It’s still a great story.
It officially starts today – Sundays are all about football. Mowing the grass will have to wait.
The NFL kicks off the same weekend as the Metro Youth Football Association. I’m looking forward to both.
When I’m not walking the sidelines at the MYFA complex watching my son, Ben, on Sundays, I’ll be stationed in front of my television, watching my beloved Bears muddle through another season.
Football is my favorite spectator sport – whether it’s the youngsters in the MYFA, the high schools, colleges or pros.
Unfortunately, it looks like another long season for the Bears.
I’ll watch when I can, but I’m not expecting much.
Baltimore could be tough again, but has been hurt by injuries.
Tennessee has been picked by some to win it all.
Watch out for those Florida teams – Miami and Tampa Bay – and the Rams could be in for another super season if the defense can defend.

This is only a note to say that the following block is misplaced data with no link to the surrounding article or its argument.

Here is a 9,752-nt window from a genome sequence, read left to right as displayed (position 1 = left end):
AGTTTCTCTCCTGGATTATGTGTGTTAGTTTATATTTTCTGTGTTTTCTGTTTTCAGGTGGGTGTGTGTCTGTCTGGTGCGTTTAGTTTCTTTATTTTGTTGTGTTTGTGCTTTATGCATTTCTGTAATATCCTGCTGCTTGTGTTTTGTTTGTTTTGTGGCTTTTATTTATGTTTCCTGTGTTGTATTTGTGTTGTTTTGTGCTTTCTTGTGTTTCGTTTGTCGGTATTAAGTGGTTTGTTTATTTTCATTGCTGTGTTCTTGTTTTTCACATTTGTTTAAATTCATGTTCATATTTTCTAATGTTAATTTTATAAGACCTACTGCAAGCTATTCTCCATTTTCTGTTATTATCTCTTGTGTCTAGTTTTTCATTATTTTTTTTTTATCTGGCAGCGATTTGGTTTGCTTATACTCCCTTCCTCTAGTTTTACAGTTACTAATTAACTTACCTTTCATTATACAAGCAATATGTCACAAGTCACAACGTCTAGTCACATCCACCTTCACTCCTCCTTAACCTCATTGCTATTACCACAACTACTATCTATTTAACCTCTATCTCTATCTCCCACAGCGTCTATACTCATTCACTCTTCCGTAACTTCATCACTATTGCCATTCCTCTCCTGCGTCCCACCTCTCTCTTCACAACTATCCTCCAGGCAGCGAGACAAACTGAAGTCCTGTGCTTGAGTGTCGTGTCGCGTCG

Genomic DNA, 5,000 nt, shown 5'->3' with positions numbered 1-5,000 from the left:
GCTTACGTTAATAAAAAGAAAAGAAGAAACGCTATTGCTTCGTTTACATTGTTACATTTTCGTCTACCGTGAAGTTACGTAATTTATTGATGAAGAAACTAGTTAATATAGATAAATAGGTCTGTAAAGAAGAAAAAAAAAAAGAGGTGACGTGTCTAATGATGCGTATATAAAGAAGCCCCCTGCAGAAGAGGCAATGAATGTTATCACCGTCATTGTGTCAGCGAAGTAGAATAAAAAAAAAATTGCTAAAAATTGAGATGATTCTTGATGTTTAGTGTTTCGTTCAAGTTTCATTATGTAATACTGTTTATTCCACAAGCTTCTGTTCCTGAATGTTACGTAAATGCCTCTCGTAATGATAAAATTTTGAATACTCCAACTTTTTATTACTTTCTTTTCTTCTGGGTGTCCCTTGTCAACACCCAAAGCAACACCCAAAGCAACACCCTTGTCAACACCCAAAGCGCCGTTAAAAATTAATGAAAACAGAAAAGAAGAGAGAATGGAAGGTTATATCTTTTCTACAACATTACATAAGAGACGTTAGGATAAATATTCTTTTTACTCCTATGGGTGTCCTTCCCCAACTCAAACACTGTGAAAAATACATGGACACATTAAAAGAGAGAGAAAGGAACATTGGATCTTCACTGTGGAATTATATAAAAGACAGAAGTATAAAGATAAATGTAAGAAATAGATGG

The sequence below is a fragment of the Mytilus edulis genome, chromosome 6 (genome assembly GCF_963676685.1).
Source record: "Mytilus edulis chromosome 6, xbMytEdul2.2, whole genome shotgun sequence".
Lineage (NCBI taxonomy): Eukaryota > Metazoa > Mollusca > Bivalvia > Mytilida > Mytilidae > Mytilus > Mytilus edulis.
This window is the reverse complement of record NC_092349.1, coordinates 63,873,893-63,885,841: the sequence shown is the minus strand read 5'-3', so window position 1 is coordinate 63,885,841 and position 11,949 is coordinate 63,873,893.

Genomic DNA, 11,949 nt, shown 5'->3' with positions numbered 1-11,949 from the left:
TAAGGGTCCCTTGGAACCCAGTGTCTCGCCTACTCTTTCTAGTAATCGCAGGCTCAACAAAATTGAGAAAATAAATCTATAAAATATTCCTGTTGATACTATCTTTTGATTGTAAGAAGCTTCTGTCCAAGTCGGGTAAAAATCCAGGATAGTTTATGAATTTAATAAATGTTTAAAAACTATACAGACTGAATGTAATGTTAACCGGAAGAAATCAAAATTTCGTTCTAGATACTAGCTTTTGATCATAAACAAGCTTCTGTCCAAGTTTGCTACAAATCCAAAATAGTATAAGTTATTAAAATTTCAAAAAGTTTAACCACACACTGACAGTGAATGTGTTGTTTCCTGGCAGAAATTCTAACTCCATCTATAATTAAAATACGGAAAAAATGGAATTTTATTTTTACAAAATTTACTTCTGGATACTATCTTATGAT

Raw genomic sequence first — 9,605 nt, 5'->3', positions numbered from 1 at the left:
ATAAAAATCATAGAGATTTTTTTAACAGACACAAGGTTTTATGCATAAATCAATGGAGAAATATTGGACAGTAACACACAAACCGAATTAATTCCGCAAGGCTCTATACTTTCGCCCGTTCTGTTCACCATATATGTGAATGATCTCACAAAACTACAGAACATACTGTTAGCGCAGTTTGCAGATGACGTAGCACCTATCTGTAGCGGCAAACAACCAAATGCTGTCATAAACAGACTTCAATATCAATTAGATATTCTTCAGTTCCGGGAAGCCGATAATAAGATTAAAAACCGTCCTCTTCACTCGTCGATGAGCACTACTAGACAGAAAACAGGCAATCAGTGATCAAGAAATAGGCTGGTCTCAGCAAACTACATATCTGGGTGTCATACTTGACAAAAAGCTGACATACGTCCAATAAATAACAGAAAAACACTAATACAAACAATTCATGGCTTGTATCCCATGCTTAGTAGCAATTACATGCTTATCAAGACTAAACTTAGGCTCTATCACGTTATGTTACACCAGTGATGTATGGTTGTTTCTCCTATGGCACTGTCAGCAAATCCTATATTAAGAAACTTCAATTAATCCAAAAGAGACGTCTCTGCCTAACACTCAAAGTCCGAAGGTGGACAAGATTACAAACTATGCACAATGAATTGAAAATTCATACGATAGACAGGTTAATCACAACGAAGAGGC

But for the Super Bowl champ, I’ll have to go with the Oakland Raiders. They have the best coach in the business.
Warner coming home, for himself and others
By Mike Hlas
He’ll be 37 next month, which means Kurt Warner has lived half his life away from his Cedar Rapids hometown.
“It feels like home away home,” he said. “It’s where my extended family still lives. I still have a lot of friends there. I’ve come back to do a number of things there, whether it’s for my foundation or just to visit. It continually makes me aware of the encouragement and support I’ve gotten there, the instrumental values I had instilled in me at a young age.”
That might sound like a lot of platitudes if it didn’t have teeth behind it.
The Kurt Warner First Things First Foundation has conducted football clinics in Cedar Rapids for Special Olympics participants, with the two-time NFL Most Valuable Player being as hands-on as he could be at them. He has targeted Blank Children’s Hospital in Des Moines, where he played for the Iowa Barnstormers, as a site for a Warner’s Corner, a “fun zone” for pediatric patients.
The night of May 25, Warner is hosting “An Evening With Champions” at Cedar Rapids’ Paramount Theatre. It’s a fundraiser and awareness-raiser for First Things First.
Golfer Zach Johnson, who followed Warner to Regis High School and pro sports glory, will be part of the event. Warner will give a talk, and he and Johnson will hold a question-and-answer session with the audience.